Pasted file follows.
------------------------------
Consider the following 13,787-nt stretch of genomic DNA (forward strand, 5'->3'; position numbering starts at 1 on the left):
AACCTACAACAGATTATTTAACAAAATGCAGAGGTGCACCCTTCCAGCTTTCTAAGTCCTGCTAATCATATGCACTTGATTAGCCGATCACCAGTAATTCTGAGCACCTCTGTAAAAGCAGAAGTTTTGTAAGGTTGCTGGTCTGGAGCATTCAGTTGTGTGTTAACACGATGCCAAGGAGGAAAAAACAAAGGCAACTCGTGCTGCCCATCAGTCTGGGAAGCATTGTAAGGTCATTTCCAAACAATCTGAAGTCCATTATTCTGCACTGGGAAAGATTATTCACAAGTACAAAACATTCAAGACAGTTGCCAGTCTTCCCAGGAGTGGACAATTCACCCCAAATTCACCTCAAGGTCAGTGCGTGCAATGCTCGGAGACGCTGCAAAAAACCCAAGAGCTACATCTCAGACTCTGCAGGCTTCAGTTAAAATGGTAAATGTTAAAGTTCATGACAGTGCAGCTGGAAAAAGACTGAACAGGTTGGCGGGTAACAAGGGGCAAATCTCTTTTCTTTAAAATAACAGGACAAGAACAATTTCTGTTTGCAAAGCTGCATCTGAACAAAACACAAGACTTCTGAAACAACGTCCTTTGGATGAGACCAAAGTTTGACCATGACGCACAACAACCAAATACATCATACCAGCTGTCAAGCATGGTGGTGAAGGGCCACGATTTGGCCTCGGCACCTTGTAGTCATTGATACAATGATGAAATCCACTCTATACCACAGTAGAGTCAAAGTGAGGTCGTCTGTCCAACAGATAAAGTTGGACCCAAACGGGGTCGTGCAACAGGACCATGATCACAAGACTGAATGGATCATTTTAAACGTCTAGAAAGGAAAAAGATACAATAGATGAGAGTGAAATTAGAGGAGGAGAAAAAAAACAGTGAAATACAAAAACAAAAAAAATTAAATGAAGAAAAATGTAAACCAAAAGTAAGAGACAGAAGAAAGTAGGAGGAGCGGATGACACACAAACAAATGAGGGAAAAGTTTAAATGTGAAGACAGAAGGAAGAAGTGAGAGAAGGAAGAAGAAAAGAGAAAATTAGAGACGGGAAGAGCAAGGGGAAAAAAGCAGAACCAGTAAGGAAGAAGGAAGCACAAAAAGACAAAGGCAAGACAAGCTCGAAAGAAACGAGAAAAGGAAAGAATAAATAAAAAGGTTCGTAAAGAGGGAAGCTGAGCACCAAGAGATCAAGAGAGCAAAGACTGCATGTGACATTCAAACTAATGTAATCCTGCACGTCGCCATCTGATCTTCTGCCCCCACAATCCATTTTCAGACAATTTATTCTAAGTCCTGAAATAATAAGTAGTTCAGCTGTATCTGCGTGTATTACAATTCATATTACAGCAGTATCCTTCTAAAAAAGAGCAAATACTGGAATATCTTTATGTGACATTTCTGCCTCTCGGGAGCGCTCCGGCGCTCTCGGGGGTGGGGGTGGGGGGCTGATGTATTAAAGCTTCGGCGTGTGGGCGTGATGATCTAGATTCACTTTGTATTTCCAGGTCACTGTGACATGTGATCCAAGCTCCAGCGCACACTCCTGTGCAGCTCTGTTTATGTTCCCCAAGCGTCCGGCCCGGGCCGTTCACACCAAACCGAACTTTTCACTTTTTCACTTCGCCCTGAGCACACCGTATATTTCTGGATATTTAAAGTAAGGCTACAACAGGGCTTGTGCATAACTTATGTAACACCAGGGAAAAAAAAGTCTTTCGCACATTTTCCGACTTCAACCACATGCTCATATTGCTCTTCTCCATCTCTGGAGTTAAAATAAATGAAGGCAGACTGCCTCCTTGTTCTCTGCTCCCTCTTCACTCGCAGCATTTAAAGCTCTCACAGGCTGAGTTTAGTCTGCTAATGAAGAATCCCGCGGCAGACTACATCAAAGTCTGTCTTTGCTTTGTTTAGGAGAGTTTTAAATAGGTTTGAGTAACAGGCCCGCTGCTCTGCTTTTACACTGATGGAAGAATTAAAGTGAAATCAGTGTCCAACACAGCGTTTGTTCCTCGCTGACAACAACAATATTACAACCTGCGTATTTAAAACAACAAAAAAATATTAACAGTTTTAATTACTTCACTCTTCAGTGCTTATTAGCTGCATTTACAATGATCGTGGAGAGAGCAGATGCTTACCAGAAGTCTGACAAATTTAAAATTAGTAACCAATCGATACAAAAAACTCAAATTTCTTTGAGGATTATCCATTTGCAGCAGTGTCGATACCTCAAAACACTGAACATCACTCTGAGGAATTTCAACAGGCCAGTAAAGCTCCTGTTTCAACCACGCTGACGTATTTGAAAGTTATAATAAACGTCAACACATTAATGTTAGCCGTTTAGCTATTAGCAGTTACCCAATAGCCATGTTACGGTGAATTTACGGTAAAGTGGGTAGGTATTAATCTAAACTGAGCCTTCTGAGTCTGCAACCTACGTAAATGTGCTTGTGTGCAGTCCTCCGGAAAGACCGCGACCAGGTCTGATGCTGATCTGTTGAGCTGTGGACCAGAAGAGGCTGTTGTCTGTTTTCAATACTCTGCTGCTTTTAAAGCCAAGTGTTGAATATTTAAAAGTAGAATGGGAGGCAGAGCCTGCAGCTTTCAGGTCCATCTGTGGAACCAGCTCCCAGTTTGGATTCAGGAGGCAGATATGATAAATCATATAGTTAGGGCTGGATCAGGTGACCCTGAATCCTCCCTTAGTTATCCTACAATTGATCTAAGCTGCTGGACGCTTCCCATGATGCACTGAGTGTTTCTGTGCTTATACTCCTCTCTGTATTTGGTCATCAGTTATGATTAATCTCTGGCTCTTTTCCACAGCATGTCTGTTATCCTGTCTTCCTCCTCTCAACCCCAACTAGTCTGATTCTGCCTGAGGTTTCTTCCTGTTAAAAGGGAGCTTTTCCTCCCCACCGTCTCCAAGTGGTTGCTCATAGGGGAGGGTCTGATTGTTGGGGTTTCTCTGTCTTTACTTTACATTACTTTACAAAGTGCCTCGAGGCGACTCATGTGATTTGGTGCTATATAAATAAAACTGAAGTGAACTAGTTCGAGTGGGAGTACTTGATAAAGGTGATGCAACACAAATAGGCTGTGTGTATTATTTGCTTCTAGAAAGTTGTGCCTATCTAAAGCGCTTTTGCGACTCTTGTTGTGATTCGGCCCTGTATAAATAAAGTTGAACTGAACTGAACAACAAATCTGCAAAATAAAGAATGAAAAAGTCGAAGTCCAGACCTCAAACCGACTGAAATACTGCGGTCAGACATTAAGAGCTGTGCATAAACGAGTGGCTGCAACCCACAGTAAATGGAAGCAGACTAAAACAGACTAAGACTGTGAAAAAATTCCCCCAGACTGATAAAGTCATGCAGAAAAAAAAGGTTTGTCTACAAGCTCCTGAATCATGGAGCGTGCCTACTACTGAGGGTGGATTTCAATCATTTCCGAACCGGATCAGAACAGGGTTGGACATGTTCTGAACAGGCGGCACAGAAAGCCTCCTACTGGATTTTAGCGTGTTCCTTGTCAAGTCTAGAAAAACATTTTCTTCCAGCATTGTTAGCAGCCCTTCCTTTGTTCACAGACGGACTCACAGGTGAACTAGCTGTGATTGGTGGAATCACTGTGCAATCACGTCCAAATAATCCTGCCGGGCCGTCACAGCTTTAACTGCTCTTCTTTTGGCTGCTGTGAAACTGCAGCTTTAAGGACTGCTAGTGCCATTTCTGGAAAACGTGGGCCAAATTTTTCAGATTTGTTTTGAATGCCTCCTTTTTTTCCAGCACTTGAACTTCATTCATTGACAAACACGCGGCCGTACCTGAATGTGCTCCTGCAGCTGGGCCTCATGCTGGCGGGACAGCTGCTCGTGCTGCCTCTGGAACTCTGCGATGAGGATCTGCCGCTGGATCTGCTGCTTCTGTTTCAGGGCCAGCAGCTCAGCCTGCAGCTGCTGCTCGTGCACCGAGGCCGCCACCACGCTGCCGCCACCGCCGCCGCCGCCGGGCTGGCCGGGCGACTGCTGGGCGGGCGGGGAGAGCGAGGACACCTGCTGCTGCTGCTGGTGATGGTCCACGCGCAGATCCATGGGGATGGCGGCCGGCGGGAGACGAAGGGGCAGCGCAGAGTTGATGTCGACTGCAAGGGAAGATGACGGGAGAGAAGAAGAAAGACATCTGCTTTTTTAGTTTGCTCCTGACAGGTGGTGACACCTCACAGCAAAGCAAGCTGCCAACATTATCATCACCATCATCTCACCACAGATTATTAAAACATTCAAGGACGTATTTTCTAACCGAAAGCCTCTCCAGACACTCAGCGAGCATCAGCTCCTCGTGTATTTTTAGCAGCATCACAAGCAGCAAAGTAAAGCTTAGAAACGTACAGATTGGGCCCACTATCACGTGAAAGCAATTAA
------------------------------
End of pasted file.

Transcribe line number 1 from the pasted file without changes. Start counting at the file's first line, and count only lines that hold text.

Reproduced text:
Consider the following 13,787-nt stretch of genomic DNA (forward strand, 5'->3'; position numbering starts at 1 on the left):